In general, in one aspect, the invention features an apparatus for simultaneously generating more than one analog signal, comprising more than one direct digital synthesis (DDS) circuit, each producing an analog DDS output signal and each having at least one digital DDS input for specifying a desired signal characteristic of the DDS output signal; one clock generating one clock signal coupled to all the DDS circuits; and a microprocessor executing a computer program that communicates the desired signal characteristics to the DDS inputs. In another aspect, the invention features a signal generator having one direct digital synthesis (DDS) circuit having an analog DDS output signal and at least one digital input for specifying a characteristic of the DDS output signal; an interface coupled to the digital input; an embedded program processor, coupled to a manual input device for specifying at least one characteristic of the DDS output signal, and coupled to a digital display; and a computer program in the embedded program processor for controlling the interface in response to characteristics received from the input device. In another aspect, the invention provides methods for signal generation using DDS circuits to produce a low-frequency analog output signal under program control, synchronized and phase-locked using a single clock. Implementations of the invention use DDS devices at a clock frequency of greater than 10 MHz to generate output signals at frequencies of less than 100 Hz, such as power line test signals at 50 Hz or 60 Hz.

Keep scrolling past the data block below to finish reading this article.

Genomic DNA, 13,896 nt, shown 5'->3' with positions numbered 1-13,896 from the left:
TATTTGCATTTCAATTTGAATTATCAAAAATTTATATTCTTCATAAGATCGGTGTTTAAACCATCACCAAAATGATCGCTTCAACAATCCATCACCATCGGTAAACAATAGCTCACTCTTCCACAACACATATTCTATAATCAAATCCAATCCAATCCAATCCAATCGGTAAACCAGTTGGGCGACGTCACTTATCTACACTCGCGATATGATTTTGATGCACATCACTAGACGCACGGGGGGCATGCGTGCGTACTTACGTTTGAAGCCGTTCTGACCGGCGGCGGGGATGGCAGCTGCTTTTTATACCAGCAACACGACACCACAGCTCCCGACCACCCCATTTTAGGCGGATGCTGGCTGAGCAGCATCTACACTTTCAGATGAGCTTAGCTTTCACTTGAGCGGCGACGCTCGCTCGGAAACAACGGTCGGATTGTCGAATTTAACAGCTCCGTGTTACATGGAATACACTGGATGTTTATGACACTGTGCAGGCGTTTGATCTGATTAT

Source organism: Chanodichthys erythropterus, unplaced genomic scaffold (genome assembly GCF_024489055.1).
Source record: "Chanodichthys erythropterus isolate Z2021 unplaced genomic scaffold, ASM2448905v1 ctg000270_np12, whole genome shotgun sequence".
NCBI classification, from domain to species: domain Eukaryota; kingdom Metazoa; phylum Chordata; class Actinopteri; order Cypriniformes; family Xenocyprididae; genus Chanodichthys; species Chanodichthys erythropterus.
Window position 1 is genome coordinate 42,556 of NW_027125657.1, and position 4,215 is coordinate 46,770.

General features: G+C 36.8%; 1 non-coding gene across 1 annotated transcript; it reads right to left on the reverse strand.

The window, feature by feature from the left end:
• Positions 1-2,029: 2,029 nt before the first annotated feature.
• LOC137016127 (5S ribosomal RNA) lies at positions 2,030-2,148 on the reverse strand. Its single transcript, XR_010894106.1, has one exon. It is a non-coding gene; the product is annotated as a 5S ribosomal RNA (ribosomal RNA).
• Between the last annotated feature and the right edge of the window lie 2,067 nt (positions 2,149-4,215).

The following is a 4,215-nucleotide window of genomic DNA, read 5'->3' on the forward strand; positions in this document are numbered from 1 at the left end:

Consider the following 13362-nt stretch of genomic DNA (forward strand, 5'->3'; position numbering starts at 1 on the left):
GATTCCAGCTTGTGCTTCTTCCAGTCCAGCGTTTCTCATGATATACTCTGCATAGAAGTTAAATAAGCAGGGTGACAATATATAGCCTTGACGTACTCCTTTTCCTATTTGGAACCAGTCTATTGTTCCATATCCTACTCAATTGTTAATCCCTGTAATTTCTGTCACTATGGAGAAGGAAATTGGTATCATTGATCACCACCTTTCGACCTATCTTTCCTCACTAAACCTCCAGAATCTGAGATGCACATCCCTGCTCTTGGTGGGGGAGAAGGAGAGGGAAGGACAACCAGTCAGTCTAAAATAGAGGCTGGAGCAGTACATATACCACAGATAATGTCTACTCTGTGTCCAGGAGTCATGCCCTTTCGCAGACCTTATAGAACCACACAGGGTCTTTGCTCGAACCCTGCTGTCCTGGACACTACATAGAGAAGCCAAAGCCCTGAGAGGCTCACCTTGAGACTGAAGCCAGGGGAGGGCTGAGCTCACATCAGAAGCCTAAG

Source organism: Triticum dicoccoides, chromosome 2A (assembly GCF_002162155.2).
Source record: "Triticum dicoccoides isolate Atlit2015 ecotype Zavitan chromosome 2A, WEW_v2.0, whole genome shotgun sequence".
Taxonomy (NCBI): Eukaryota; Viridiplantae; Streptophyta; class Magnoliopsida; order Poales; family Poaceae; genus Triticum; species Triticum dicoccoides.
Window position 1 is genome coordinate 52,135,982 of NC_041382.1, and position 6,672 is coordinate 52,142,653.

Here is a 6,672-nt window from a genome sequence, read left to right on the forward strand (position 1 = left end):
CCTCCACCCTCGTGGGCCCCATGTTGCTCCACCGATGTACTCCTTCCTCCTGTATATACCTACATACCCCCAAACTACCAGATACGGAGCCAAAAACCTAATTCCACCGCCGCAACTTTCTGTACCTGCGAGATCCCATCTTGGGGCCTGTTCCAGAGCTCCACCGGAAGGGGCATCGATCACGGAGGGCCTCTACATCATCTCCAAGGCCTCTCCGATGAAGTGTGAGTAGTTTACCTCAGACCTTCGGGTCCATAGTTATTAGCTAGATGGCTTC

BRIEF DESCRIPTION

FIG. 1 is a high-level block diagram showing main components of a multi-channel signal generation system;

FIG. 2 is a block diagram of components of the CPU subsystem shown in FIG. 1;

FIG. 3 is a flow diagram of a portion of a computer program run by the CPU of FIG. 1 and FIG. 2;

FIG. 4 is a schematic diagram of components of the signal generation subsystem of FIG. 1;

FIG. 5 is a schematic diagram of a digital signal synthesis device;

FIG. 6 is a schematic diagram of a phase locked loop clock recovery circuit;